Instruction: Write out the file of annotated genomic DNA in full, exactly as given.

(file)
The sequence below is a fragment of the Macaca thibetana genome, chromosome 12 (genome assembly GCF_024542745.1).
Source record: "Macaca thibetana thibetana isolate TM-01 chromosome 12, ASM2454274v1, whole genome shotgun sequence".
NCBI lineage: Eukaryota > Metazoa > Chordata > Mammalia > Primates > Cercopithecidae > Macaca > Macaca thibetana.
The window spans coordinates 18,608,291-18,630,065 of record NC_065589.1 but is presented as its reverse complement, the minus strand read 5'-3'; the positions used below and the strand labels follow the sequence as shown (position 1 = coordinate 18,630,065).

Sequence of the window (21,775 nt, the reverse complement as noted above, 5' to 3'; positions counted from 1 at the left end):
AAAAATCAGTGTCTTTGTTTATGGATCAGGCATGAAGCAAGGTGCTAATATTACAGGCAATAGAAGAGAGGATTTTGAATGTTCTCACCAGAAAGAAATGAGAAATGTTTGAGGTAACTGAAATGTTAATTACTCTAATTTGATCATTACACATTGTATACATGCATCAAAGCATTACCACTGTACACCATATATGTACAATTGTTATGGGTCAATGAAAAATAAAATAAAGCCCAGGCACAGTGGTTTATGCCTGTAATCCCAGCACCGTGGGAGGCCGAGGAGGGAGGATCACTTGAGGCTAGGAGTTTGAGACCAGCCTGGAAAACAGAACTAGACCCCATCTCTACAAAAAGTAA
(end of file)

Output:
The sequence below is a fragment of the Macaca thibetana genome, chromosome 12 (genome assembly GCF_024542745.1).
Source record: "Macaca thibetana thibetana isolate TM-01 chromosome 12, ASM2454274v1, whole genome shotgun sequence".
NCBI lineage: Eukaryota > Metazoa > Chordata > Mammalia > Primates > Cercopithecidae > Macaca > Macaca thibetana.
The window spans coordinates 18,608,291-18,630,065 of record NC_065589.1 but is presented as its reverse complement, the minus strand read 5'-3'; the positions used below and the strand labels follow the sequence as shown (position 1 = coordinate 18,630,065).

Sequence of the window (21,775 nt, the reverse complement as noted above, 5' to 3'; positions counted from 1 at the left end):
AAAAATCAGTGTCTTTGTTTATGGATCAGGCATGAAGCAAGGTGCTAATATTACAGGCAATAGAAGAGAGGATTTTGAATGTTCTCACCAGAAAGAAATGAGAAATGTTTGAGGTAACTGAAATGTTAATTACTCTAATTTGATCATTACACATTGTATACATGCATCAAAGCATTACCACTGTACACCATATATGTACAATTGTTATGGGTCAATGAAAAATAAAATAAAGCCCAGGCACAGTGGTTTATGCCTGTAATCCCAGCACCGTGGGAGGCCGAGGAGGGAGGATCACTTGAGGCTAGGAGTTTGAGACCAGCCTGGAAAACAGAACTAGACCCCATCTCTACAAAAAGTAA